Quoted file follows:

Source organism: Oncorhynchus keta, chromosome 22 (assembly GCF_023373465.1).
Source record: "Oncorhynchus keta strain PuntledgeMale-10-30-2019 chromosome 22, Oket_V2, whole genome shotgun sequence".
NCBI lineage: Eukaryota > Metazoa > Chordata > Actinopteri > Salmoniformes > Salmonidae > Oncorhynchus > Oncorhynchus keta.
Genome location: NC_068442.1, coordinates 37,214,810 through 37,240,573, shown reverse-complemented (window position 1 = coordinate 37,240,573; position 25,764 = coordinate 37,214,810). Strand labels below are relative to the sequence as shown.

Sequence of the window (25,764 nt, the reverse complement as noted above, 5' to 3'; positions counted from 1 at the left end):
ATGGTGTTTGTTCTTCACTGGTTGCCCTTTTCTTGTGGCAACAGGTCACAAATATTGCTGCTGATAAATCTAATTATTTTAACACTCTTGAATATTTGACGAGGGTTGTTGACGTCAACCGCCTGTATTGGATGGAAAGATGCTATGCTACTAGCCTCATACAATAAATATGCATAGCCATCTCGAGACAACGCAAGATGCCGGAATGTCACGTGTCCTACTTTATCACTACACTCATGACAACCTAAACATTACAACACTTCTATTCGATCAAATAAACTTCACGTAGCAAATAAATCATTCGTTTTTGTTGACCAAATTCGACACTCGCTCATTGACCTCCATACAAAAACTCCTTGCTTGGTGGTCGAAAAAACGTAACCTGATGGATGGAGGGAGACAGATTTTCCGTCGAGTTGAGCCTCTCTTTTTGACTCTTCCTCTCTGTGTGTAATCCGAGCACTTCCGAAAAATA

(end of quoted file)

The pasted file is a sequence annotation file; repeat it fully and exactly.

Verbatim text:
Source organism: Oncorhynchus keta, chromosome 22 (assembly GCF_023373465.1).
Source record: "Oncorhynchus keta strain PuntledgeMale-10-30-2019 chromosome 22, Oket_V2, whole genome shotgun sequence".
NCBI lineage: Eukaryota > Metazoa > Chordata > Actinopteri > Salmoniformes > Salmonidae > Oncorhynchus > Oncorhynchus keta.
Genome location: NC_068442.1, coordinates 37,214,810 through 37,240,573, shown reverse-complemented (window position 1 = coordinate 37,240,573; position 25,764 = coordinate 37,214,810). Strand labels below are relative to the sequence as shown.

Sequence of the window (25,764 nt, the reverse complement as noted above, 5' to 3'; positions counted from 1 at the left end):
ATGGTGTTTGTTCTTCACTGGTTGCCCTTTTCTTGTGGCAACAGGTCACAAATATTGCTGCTGATAAATCTAATTATTTTAACACTCTTGAATATTTGACGAGGGTTGTTGACGTCAACCGCCTGTATTGGATGGAAAGATGCTATGCTACTAGCCTCATACAATAAATATGCATAGCCATCTCGAGACAACGCAAGATGCCGGAATGTCACGTGTCCTACTTTATCACTACACTCATGACAACCTAAACATTACAACACTTCTATTCGATCAAATAAACTTCACGTAGCAAATAAATCATTCGTTTTTGTTGACCAAATTCGACACTCGCTCATTGACCTCCATACAAAAACTCCTTGCTTGGTGGTCGAAAAAACGTAACCTGATGGATGGAGGGAGACAGATTTTCCGTCGAGTTGAGCCTCTCTTTTTGACTCTTCCTCTCTGTGTGTAATCCGAGCACTTCCGAAAAATA